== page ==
Remember how friends and families will ask a candidate about their application experience at your company? A candidate survey increases a candidate’s perception of a company, as it suggests it cares about their personal interaction. Even if a rejection occurs, it still shows that a company values their opinion and wants to meet a candidate’s applications. It tells them about a culture of self-improvement, self-reflection, and being “people led”.
Download our sample candidate experience survey questions
What are must-have candidate experience survey questions?
Questions can come in several kinds of forms. Mixing up the types of questions adds in variety and often makes it more efficient in learning more about a particular touchpoint.
Questions can be in the form of statements:
“I found the interview process:
-Difficult to maneuver
-Fast and fluid
“I felt informed at knowing what to expect at each stage of the process.”
-Most of the time
Questions can be in “Yes/No” format, such as:
“Would you recommend your friend applying to our company?”
Another question form can be creating a number scale, such as “Please rate the interviewers”
0-unknowledgeable and unacceptable
10-communicative and engaged
“How would you rate your understanding of the role after the hiring process?”
-I got a very clear understanding of the role.
-I understood most parts of the role.
-I understood the basics of the role.
-I didn’t understand most parts of the role.
-I didn’t understand the role at all.
Ask candidate’s about their preparation process for an interview or case study
“I would have performed better in your assignment if I had:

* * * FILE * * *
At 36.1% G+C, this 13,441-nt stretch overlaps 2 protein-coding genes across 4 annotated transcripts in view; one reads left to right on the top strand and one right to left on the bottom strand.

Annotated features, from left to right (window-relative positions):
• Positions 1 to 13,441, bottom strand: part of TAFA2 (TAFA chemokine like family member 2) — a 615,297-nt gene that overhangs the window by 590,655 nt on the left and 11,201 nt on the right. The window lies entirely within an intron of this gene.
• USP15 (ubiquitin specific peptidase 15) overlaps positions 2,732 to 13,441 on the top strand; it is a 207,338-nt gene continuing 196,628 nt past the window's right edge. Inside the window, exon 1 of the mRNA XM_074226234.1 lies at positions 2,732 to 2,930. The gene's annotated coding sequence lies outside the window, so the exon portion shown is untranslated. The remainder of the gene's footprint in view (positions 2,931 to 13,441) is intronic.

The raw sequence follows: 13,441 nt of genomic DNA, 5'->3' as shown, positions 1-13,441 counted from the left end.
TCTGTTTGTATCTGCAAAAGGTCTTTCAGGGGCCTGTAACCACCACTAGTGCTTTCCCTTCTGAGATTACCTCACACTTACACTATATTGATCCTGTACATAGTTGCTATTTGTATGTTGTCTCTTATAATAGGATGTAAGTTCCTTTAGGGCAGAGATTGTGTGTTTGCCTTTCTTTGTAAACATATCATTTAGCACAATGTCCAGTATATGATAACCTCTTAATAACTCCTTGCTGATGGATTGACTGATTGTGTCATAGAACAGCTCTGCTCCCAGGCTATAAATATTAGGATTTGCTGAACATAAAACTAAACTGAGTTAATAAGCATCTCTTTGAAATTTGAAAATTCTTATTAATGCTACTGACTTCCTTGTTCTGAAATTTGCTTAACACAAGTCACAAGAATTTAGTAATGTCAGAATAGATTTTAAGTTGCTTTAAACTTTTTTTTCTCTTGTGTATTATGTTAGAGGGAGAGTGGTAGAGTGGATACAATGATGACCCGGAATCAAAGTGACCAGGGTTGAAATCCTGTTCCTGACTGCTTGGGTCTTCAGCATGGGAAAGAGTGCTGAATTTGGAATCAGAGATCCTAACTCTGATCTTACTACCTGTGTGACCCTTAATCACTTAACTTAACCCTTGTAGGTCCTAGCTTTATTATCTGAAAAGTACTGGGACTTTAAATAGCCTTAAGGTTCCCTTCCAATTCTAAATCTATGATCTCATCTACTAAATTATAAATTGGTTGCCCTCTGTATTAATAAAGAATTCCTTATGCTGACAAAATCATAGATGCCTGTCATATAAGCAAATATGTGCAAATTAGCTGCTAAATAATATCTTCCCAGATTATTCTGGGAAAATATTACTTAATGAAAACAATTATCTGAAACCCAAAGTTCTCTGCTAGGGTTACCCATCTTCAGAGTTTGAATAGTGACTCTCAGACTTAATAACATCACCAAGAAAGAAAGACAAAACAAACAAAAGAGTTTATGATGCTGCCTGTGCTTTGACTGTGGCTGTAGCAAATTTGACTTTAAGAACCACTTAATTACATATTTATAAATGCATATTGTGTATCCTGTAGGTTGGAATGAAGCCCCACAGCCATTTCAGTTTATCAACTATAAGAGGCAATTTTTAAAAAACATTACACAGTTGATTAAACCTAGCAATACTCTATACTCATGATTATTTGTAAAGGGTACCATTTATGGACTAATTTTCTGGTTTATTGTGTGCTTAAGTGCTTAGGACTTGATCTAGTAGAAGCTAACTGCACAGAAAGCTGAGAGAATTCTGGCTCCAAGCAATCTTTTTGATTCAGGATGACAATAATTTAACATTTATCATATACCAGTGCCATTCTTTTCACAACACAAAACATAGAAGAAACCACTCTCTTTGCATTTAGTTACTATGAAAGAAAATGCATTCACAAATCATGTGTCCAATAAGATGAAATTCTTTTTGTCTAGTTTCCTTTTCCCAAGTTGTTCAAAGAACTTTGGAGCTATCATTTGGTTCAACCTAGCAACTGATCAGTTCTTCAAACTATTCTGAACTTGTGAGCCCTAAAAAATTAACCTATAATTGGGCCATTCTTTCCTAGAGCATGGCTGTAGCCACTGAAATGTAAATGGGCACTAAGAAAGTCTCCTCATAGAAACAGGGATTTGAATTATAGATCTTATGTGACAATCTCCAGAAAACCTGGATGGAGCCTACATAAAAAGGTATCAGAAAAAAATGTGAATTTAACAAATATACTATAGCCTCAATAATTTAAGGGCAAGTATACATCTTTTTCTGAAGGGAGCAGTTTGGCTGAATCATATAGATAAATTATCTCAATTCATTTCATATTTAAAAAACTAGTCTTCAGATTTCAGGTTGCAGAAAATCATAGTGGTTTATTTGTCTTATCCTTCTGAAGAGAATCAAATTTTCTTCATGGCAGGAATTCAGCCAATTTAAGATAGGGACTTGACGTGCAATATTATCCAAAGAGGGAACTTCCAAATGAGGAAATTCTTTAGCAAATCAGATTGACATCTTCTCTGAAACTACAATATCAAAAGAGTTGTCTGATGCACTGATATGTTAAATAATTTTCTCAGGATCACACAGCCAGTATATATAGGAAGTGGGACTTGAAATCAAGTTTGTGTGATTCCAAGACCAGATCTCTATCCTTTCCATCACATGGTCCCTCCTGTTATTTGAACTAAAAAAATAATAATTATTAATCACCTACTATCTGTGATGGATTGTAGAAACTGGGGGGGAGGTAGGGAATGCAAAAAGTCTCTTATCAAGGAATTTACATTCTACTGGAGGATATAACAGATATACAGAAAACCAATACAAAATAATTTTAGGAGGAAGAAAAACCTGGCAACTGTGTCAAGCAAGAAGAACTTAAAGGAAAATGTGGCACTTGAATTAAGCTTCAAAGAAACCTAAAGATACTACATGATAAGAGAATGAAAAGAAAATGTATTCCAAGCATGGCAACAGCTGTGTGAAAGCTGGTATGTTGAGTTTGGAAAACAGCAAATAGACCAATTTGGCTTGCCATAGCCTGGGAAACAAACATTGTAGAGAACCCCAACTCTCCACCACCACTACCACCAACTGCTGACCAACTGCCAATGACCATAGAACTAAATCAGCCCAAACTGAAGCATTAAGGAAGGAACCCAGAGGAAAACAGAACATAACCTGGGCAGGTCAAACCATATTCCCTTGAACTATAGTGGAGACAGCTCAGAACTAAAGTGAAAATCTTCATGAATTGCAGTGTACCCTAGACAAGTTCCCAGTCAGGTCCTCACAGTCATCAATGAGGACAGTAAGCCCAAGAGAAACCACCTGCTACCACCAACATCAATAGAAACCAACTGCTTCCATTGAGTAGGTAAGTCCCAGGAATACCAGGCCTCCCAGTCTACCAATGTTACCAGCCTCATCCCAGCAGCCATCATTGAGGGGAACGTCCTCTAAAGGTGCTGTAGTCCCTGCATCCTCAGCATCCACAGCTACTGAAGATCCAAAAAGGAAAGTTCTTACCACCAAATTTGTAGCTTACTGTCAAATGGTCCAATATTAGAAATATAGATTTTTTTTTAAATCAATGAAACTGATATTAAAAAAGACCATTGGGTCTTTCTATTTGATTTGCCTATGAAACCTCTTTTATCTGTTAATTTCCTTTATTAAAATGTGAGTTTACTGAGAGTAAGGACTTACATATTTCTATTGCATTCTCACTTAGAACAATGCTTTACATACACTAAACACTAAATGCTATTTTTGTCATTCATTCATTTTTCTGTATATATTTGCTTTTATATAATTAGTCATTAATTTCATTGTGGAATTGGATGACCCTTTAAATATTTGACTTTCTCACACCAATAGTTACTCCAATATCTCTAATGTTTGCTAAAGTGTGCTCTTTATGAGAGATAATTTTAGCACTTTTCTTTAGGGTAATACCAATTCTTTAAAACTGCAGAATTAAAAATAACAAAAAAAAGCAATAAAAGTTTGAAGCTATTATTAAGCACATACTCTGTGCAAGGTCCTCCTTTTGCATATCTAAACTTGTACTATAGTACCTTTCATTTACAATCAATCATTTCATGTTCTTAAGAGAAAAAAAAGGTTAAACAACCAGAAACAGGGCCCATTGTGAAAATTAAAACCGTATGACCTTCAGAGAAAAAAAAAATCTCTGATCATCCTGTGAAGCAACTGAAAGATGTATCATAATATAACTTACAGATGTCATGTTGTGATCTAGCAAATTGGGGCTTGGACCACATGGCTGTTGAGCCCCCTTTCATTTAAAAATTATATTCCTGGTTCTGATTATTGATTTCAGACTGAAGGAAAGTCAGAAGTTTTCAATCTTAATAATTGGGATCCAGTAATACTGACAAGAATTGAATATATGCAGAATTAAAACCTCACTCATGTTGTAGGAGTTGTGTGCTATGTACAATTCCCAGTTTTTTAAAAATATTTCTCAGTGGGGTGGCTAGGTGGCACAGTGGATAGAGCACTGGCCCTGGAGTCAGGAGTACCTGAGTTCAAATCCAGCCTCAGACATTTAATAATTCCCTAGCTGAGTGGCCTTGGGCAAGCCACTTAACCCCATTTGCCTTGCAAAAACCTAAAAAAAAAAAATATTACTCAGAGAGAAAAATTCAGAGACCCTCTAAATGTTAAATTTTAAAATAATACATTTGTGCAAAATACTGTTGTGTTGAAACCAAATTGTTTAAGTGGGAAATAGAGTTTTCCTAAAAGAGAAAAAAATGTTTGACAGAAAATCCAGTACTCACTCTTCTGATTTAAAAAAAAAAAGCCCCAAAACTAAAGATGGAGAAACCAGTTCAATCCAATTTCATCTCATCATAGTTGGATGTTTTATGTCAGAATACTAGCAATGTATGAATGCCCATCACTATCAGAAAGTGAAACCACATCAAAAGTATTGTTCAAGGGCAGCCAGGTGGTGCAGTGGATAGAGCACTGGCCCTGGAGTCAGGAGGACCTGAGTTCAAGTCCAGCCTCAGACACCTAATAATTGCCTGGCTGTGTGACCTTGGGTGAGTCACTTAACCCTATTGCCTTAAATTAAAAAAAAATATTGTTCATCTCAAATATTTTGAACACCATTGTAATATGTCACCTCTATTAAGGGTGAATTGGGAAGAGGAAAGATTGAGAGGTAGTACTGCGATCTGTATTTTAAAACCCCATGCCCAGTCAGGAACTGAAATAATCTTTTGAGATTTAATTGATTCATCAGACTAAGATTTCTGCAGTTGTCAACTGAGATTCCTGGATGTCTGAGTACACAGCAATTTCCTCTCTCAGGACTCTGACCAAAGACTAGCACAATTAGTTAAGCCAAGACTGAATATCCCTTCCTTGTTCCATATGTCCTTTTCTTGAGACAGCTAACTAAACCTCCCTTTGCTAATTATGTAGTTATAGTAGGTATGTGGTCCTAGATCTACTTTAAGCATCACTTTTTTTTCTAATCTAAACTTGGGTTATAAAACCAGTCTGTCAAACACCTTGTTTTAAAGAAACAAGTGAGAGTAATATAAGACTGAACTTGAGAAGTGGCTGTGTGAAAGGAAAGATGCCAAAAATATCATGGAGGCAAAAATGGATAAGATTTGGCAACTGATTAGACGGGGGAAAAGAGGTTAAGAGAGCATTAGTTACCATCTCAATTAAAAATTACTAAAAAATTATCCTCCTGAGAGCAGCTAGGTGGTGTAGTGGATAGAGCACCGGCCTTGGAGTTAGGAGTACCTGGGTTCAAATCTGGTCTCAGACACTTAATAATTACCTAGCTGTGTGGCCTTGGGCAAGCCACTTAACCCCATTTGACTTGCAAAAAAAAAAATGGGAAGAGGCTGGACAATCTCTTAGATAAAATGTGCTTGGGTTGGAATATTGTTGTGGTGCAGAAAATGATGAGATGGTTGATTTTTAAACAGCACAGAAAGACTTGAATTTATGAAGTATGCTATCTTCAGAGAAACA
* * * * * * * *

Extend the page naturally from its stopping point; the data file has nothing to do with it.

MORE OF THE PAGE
-Clarifications from the hiring manager
-N/A – I had adequate resources and time to successfully complete the assignment
Other (Please explain: __________________)
Ask open-ended questions, though these should be few and located near the end of the candidate experience survey. Otherwise candidate’s may skip over them and/or may not be interested in answering them as they may not be confident in their writing skills.
“What do you think would make our hiring process better?”
“Is there anything else you’d like to add about your experience with our hiring process?”
Candidate experience surveys are outlets for candidates to rate their interactions, but also an opportunity for employers to correct mistakes. Otherwise some candidates may actively discourage others from applying to the company. 27% of candidates who had a negative experience report doing just this. In short, more than a quarter of unsatisfied candidates will sabotage a company’s talent funnel. Ironically, finding top talent is the number 1 priority for global CEOs. Yet, when these companies do capture quality candidates, 60% of those job seekers report having a negative candidate experience!
Over time, those companies are going to have to work hard, spend more money, and invest more time in attracting applicants.
One ancient Chinese proverb says, “It takes one grain of rice to tip the scale”; a small tool, like a a candidate experience survey, can make a tremendous impact in attracting candidates and improving brand image. Make the difference by creating a short survey now.